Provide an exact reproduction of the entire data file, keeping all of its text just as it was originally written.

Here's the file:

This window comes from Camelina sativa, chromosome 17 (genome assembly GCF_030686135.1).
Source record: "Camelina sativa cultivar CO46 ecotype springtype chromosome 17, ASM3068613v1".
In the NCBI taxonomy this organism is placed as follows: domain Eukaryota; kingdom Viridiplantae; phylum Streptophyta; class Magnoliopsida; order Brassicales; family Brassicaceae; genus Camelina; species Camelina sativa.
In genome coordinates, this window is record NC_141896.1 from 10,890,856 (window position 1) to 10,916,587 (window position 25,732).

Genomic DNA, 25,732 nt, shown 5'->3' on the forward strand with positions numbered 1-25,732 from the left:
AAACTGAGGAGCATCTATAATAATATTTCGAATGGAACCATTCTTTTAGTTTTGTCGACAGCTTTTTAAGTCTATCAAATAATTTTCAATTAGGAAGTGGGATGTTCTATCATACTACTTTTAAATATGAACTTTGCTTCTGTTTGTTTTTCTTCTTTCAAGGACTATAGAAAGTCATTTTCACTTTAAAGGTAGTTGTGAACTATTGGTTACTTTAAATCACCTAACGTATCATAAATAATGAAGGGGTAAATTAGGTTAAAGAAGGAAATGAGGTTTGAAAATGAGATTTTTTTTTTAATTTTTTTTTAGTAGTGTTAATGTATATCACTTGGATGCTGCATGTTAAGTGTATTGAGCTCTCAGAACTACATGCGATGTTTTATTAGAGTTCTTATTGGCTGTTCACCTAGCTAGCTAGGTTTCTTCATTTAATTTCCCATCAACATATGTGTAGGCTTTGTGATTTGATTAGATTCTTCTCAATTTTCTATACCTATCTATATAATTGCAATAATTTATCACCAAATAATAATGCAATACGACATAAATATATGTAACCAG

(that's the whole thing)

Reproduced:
This window comes from Camelina sativa, chromosome 17 (genome assembly GCF_030686135.1).
Source record: "Camelina sativa cultivar CO46 ecotype springtype chromosome 17, ASM3068613v1".
In the NCBI taxonomy this organism is placed as follows: domain Eukaryota; kingdom Viridiplantae; phylum Streptophyta; class Magnoliopsida; order Brassicales; family Brassicaceae; genus Camelina; species Camelina sativa.
In genome coordinates, this window is record NC_141896.1 from 10,890,856 (window position 1) to 10,916,587 (window position 25,732).

Genomic DNA, 25,732 nt, shown 5'->3' on the forward strand with positions numbered 1-25,732 from the left:
AAACTGAGGAGCATCTATAATAATATTTCGAATGGAACCATTCTTTTAGTTTTGTCGACAGCTTTTTAAGTCTATCAAATAATTTTCAATTAGGAAGTGGGATGTTCTATCATACTACTTTTAAATATGAACTTTGCTTCTGTTTGTTTTTCTTCTTTCAAGGACTATAGAAAGTCATTTTCACTTTAAAGGTAGTTGTGAACTATTGGTTACTTTAAATCACCTAACGTATCATAAATAATGAAGGGGTAAATTAGGTTAAAGAAGGAAATGAGGTTTGAAAATGAGATTTTTTTTTTAATTTTTTTTTAGTAGTGTTAATGTATATCACTTGGATGCTGCATGTTAAGTGTATTGAGCTCTCAGAACTACATGCGATGTTTTATTAGAGTTCTTATTGGCTGTTCACCTAGCTAGCTAGGTTTCTTCATTTAATTTCCCATCAACATATGTGTAGGCTTTGTGATTTGATTAGATTCTTCTCAATTTTCTATACCTATCTATATAATTGCAATAATTTATCACCAAATAATAATGCAATACGACATAAATATATGTAACCAG